LORELAI: Hey, will you go get the ice cream and make sure they give us a ton of maraschino cherries?
A maraschino cherry is one that has been sweetened and preserved, They are preserved in a brine solution containing sulphur dioxide and calcium chloride to bleach them, then soaked in a mixture of red food colouring and sugar syrup.
The name comes from the Marasca cherry from Croatia, a type of Morello cherry; cherries preserved in marasca liqueur were known as “maraschino cherries”. They became popular in Europe in the 19th century, but because the supply of cherries was limited, they were a delicacy reserved for royalty and the very wealthy.
Maraschino cherries were introduced to the US in the late 19th century, where they were served in fine bars and restaurants. Because they were scarce and expensive, by the turn of the century other cherries such as the Royal Anne were substituted, and flavours like almond extract added. Alcohol was already becoming rare as a preserving agent, and when Prohibition arrived, became illegal.
Maraschino cherries are used in certain cocktails, and are used to decorate foods such as cakes, pastries, fruit salad, and baked ham. In the US, they are an essential addition to ice cream sundaes, leading to the expression, “the cherry on top” to mean the finishing touch which makes a good thing perfect.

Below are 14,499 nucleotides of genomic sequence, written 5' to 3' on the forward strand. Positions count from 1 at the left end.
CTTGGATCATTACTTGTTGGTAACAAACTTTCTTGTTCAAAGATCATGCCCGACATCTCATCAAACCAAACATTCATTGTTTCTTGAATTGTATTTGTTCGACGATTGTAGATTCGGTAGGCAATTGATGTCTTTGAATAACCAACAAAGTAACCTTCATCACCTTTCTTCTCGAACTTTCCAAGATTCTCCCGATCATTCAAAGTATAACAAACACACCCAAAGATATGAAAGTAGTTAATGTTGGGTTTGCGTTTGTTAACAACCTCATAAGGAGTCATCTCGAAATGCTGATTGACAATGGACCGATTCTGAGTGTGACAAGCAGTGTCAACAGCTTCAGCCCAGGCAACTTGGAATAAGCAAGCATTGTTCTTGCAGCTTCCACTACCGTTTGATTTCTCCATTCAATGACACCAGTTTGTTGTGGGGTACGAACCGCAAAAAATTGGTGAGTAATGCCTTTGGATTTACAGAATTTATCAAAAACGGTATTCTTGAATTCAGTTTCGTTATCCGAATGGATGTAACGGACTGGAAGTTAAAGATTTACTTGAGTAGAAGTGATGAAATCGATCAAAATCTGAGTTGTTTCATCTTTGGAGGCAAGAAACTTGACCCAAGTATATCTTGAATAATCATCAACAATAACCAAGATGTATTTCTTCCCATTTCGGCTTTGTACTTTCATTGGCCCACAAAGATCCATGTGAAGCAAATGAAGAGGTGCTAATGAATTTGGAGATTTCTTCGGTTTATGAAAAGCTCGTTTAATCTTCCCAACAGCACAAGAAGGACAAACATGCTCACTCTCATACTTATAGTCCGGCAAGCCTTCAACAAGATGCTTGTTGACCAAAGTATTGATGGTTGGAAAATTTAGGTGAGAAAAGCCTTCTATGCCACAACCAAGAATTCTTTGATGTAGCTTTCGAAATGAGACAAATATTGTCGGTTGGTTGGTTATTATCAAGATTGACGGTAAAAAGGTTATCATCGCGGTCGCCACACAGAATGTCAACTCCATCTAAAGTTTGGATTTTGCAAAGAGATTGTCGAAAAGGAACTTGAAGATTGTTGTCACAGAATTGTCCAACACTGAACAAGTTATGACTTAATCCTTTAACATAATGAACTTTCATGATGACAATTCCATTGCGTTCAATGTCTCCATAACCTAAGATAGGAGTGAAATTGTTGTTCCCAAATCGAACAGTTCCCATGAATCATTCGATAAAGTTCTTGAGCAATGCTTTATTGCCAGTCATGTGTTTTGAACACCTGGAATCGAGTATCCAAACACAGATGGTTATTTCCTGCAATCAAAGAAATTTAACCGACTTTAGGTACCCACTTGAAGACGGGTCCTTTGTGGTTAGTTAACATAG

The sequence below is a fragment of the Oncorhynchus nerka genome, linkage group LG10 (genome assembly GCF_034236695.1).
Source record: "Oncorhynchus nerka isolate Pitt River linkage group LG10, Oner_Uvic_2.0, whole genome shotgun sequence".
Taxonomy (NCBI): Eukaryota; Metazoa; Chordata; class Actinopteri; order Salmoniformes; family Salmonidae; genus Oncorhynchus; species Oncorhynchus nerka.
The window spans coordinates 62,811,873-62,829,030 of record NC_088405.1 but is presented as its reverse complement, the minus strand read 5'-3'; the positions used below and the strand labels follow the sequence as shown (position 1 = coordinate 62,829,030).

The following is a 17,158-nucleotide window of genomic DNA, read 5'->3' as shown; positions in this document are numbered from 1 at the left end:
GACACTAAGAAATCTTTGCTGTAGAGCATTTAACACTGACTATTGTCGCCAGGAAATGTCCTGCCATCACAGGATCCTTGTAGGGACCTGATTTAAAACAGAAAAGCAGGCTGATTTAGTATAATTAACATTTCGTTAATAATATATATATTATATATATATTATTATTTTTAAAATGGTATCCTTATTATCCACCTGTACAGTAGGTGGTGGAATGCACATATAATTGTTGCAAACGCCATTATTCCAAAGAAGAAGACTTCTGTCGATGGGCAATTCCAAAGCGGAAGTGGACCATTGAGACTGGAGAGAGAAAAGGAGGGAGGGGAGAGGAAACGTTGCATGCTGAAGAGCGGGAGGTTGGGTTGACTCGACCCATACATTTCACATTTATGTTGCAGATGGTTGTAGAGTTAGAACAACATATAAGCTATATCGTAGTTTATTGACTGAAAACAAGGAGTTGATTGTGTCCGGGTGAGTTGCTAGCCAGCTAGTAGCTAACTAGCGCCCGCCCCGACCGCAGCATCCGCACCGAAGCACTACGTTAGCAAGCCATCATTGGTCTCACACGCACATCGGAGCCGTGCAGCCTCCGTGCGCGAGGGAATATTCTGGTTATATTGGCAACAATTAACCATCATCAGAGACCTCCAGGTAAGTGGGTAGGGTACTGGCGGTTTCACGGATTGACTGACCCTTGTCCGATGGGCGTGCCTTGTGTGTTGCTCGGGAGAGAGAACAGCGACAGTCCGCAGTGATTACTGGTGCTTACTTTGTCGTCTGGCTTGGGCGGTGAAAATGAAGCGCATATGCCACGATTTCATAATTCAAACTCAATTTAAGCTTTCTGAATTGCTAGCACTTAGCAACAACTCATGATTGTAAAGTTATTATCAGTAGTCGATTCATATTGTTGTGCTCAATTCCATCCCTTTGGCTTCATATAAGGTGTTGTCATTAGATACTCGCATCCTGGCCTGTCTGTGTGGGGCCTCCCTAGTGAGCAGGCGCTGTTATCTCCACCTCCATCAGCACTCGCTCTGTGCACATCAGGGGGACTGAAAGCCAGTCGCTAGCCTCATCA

Another mention of Lorelai’s love of cherries, this is at least the third one. Note that Rory is going to get rocky road ice cream sundaes to take home and eat with the movie, and they are walking. Even on a chilly night, how are the sundaes not going to melt on the way home? Do they live only thirty seconds walk from the centre of town?
A possible slight contradiction – in Season 1, Lorelai says Rory doesn’t like rocky road cookies, but now she’s happily ordering rocky road sundaes. I suppose it’s plausible she doesn’t like rocky road in cookies, but enjoys it in ice cream, although it sounds unlikely to me. She might have changed her mind, also.